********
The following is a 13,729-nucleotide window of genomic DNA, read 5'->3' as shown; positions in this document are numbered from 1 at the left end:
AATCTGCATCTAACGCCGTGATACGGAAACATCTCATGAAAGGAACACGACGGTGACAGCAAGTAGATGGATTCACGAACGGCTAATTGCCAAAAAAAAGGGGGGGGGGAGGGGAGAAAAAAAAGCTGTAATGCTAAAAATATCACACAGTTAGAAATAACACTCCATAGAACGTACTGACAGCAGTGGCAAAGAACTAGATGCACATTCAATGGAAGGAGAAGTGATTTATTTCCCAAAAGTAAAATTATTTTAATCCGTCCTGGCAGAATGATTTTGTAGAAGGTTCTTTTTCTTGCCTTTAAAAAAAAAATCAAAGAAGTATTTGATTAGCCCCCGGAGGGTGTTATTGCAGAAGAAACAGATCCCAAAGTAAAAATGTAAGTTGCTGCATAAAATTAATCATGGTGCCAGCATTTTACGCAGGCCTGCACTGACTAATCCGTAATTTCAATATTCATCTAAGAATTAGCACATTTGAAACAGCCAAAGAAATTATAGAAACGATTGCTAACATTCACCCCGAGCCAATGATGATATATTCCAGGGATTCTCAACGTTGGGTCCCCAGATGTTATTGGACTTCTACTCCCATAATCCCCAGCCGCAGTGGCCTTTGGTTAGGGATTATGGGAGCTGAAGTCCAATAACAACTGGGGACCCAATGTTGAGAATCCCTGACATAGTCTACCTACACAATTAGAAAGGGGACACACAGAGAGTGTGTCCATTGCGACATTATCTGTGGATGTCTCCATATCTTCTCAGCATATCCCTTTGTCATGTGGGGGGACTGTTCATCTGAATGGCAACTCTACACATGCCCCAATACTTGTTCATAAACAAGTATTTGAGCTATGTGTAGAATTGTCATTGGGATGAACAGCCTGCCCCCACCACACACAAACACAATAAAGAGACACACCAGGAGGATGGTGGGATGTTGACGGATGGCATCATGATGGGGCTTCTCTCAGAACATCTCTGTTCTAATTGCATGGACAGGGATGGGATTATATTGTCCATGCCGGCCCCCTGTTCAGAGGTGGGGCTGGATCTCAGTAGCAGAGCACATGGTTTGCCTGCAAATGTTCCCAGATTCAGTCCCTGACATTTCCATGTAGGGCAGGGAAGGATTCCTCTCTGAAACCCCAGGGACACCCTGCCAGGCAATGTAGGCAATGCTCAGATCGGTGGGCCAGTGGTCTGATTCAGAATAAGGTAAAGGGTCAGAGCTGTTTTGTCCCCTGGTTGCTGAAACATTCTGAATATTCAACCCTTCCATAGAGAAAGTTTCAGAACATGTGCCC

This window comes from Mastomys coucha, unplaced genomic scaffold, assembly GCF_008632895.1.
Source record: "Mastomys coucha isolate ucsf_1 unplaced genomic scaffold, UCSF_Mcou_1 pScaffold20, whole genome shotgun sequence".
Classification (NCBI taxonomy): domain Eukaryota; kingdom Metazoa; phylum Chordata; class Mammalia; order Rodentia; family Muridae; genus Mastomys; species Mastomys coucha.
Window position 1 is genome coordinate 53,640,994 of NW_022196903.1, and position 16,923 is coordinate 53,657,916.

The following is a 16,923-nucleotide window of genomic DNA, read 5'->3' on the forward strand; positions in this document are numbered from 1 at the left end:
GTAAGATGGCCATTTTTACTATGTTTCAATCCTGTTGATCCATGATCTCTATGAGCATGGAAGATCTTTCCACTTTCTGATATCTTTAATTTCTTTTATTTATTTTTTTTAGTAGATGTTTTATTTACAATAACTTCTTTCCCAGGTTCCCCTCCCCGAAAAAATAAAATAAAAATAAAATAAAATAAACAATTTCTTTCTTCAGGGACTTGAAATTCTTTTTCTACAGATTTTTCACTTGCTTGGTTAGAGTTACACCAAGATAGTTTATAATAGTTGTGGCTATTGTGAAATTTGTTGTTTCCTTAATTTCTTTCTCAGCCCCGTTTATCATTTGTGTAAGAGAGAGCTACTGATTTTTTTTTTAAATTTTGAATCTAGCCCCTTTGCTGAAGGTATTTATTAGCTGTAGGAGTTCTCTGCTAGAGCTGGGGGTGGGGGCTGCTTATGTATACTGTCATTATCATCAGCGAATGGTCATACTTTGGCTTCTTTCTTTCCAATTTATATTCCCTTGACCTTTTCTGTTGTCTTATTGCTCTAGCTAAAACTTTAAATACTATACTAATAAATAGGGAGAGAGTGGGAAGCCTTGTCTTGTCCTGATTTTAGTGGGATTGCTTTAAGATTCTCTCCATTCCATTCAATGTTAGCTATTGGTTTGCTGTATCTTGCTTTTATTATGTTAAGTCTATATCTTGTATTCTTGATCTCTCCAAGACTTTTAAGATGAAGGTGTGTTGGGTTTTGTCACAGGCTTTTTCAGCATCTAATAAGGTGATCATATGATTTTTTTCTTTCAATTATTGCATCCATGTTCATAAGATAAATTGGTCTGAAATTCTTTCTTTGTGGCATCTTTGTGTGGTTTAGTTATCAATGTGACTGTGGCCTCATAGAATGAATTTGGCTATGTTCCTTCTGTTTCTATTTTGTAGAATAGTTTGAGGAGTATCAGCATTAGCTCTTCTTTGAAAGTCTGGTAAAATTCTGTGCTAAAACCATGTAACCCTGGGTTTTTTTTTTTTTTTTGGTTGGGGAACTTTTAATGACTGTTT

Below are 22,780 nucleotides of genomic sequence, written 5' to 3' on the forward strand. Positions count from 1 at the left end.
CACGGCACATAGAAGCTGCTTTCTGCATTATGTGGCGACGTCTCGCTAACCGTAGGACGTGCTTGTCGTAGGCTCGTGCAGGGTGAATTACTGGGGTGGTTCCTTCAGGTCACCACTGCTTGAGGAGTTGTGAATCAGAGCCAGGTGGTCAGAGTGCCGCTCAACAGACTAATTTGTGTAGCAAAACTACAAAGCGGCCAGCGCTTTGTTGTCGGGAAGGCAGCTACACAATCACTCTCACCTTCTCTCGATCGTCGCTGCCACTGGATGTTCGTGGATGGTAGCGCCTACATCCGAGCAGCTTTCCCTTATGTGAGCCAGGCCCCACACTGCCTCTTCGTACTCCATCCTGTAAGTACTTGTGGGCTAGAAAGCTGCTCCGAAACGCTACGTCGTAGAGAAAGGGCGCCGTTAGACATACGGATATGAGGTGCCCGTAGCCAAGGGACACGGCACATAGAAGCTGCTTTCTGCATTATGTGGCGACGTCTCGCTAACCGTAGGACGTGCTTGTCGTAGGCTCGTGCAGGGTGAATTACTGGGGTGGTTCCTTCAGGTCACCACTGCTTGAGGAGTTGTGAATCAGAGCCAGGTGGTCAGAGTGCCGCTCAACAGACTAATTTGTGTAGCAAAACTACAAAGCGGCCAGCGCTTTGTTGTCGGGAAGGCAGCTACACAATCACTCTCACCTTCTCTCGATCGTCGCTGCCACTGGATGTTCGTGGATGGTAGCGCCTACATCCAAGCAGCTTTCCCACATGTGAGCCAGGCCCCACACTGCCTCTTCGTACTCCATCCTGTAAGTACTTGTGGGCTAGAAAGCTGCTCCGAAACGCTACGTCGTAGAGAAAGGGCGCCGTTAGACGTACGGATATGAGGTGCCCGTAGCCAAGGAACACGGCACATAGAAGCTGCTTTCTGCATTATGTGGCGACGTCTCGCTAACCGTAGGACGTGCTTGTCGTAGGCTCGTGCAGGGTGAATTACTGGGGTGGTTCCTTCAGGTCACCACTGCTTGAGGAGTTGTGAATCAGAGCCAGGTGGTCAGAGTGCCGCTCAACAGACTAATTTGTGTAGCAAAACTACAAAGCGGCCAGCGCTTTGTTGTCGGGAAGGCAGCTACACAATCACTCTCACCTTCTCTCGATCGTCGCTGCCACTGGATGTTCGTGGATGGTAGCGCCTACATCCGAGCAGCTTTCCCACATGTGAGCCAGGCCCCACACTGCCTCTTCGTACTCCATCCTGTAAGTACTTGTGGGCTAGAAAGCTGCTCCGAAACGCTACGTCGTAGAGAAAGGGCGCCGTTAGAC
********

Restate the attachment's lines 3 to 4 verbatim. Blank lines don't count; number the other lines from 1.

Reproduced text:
This window comes from Mastomys coucha, unplaced genomic scaffold, assembly GCF_008632895.1.
Source record: "Mastomys coucha isolate ucsf_1 unplaced genomic scaffold, UCSF_Mcou_1 pScaffold20, whole genome shotgun sequence".